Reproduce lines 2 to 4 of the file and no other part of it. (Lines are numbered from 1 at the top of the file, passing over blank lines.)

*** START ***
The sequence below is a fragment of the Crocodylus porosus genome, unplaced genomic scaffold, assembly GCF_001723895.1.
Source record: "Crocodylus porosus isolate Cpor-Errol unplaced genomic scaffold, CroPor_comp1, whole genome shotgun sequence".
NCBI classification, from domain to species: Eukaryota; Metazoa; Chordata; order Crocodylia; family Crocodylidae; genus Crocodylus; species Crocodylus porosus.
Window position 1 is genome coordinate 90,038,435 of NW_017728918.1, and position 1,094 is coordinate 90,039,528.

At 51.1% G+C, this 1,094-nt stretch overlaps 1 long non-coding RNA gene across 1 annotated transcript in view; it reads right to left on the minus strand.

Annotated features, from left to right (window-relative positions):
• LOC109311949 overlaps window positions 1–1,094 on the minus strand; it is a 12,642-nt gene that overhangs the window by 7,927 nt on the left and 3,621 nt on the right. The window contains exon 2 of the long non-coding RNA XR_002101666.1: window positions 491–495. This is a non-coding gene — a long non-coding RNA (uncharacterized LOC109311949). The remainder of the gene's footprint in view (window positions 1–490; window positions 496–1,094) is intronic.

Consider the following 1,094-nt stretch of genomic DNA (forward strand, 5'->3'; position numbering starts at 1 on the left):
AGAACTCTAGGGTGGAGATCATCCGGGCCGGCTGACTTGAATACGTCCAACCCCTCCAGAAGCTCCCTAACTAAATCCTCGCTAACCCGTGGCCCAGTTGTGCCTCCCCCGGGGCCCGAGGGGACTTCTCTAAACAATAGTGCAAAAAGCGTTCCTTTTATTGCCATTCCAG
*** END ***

Source record: "Crocodylus porosus isolate Cpor-Errol unplaced genomic scaffold, CroPor_comp1, whole genome shotgun sequence".
NCBI classification, from domain to species: Eukaryota; Metazoa; Chordata; order Crocodylia; family Crocodylidae; genus Crocodylus; species Crocodylus porosus.
Window position 1 is genome coordinate 90,038,435 of NW_017728918.1, and position 1,094 is coordinate 90,039,528.